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Posted on Oct 26, 2018

It’s all about balance in Grant County: Column

By Lisa Karstetter

Starting in 2000, and for the next seven years while I was serving as the manager of the Quincy Valley Chamber of Commerce and as a director on the board of the GCEDC, I had a front row seat at watching the ups and downs of a local economy that mostly relied on the ag industry to support it. If the commodity prices were down, then you saw the trickle-down effect as it hit every business in town in some way. Implement dealers, public services, small local businesses, restaurants, non-profit organizations suffered right along with our farmers. It was the nature of the game when you lived in a farming community. I spent many futile hours with members brainstorming on ways to generate more business for them.
In 2005, larger industries started moving to the county. REC, Microsoft, SGL, AstaReal, Amway, Mitsubishi, Yahoo, and many others. These companies brought many diverse jobs to the county along with an expanded tax base. It added a balance we hadn’t seen before. Soon the stores and restaurants were having year-around business, homes and developments were being built, improvements were being made to the city infrastructure and the overall economy in our county was stabilizing even during a recession. Job diversity added balance. Two of my own sons chose to move home after college to farm but up to this point, unless you wanted to work in the ag industry, you most likely had to move away from home for employment. One of the things I have enjoyed seeing most is my son’s classmates choosing to move back home for jobs that had been created by growth.
Continued economic development is important to our area and so is our ag industry. We need both to keep our small rural communities thriving. Balance is important. Most of the companies that have moved to our county in the last decade have done so because of our power, workforce, fiber and for the quality of life. Our current PUD commission has done an excellent job of working to understand a large complex business all the while protecting the core customers (irrigators, residential, small businesses) rates while allowing surplus power to be used to promote growth in our own county. There are currently three irrigators on the PUD commission, one retired businessman and a retired economic development executive. It’s a great mix and is a balanced board. Most boards around America strive to have diverse boards as it brings fresh and varied perspectives.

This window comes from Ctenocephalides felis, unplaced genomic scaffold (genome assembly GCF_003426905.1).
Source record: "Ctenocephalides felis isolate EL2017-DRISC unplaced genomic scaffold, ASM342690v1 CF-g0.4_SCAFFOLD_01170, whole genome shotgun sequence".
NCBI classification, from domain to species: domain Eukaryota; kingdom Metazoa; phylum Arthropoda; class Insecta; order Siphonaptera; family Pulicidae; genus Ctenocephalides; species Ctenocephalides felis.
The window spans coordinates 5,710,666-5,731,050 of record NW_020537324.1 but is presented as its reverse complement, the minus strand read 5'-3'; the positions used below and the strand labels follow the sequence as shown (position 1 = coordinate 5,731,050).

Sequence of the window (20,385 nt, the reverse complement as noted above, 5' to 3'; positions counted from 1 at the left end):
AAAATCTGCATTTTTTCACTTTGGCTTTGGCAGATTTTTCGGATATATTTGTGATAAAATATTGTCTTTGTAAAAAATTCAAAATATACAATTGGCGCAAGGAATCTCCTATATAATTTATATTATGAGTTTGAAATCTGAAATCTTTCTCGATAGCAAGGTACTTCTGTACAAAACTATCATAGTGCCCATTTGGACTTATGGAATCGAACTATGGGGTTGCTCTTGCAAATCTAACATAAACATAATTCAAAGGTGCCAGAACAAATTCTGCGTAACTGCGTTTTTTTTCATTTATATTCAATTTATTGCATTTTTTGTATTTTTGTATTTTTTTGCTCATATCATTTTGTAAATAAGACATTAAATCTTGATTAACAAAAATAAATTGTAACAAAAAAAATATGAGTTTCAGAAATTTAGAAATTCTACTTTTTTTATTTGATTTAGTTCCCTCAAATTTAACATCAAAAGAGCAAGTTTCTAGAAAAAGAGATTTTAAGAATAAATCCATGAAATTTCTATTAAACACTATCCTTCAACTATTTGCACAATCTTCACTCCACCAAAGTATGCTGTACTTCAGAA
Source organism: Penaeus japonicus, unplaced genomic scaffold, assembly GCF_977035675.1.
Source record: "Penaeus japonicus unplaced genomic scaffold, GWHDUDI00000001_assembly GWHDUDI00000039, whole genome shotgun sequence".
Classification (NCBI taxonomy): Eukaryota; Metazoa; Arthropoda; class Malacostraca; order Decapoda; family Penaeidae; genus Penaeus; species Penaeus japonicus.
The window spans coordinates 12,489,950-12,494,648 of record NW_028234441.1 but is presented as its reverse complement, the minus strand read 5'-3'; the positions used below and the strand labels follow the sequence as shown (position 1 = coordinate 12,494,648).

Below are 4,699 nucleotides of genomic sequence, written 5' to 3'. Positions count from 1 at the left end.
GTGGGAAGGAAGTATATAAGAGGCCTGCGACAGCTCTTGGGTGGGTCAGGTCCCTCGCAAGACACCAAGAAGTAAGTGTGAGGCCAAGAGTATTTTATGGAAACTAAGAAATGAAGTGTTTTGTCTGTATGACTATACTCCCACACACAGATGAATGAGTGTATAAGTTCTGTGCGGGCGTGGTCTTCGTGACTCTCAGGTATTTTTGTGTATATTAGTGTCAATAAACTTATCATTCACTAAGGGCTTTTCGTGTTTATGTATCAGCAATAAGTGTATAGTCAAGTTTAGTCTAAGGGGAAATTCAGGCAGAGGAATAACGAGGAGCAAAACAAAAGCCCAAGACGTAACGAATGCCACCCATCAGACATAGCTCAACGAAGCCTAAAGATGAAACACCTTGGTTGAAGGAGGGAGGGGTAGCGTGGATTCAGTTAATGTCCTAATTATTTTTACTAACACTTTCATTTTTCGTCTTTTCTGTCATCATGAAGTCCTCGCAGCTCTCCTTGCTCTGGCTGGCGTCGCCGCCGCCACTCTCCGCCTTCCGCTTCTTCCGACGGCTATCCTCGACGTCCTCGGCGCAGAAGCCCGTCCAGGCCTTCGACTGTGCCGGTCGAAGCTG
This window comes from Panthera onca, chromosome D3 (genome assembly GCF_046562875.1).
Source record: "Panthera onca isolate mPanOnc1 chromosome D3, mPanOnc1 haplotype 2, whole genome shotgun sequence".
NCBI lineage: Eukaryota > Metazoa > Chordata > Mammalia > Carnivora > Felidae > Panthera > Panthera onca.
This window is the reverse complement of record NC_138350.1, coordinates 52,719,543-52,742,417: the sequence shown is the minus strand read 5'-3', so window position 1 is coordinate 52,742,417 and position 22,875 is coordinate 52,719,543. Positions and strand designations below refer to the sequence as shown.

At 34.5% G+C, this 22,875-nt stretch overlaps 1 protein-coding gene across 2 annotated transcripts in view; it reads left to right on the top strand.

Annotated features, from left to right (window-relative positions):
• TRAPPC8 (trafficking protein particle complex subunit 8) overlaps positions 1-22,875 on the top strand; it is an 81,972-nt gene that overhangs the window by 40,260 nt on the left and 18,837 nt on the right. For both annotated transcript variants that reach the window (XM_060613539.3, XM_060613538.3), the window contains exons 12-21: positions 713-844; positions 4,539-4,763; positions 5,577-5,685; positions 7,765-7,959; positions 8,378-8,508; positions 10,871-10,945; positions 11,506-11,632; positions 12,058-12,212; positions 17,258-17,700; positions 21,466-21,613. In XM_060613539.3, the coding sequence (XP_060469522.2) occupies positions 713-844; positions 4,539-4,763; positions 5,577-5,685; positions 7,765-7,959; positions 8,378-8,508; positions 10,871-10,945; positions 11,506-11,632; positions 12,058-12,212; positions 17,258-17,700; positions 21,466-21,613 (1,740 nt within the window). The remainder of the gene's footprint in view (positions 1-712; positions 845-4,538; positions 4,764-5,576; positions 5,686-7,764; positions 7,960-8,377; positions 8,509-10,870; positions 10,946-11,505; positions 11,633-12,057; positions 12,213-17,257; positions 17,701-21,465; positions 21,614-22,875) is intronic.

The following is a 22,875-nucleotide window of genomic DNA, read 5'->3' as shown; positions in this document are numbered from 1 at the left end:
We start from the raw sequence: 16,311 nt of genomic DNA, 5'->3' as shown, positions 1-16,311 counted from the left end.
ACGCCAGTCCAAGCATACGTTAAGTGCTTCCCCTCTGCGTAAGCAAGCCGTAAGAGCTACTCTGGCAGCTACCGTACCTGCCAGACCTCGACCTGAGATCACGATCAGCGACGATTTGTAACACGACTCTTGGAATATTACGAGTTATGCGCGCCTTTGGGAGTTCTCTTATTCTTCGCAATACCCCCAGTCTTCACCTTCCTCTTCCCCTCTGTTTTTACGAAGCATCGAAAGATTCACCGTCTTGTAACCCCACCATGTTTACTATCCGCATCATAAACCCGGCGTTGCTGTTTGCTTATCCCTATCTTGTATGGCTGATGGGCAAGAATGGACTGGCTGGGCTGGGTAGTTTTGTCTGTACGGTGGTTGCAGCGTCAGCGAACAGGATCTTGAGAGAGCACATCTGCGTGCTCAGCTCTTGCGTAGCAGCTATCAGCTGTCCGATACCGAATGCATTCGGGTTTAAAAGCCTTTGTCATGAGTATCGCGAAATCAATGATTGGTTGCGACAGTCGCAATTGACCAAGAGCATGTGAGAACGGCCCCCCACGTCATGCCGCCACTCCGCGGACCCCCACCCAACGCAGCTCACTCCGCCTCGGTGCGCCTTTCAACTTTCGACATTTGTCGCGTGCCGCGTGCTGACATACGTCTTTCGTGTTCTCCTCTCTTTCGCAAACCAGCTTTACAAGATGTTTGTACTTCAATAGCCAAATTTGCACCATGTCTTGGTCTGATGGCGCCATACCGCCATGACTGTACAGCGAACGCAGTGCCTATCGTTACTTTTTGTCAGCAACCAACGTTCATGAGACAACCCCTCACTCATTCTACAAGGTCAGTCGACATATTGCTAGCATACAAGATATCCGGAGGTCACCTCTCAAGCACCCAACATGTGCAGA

As someone who has attended many GCPUD meetings over the last 10 years, I have seen how the commission has really struggled to do what’s in the best interest of the GCPUD even if that meant upsetting those in their same rate class. That’s why it is important that we have different views at the table. We need commissioners who come from different backgrounds not just the farming industry. Different viewpoints are healthy.
We need a balanced, impartial board of qualified professionals to meet the challenges ahead, and that is why Terry Brewer and Patti Paris will be getting my votes, and I would urge you to do the same.

Lisa Karstetter is a former director of the Quincy Valley Chamber of Commerce.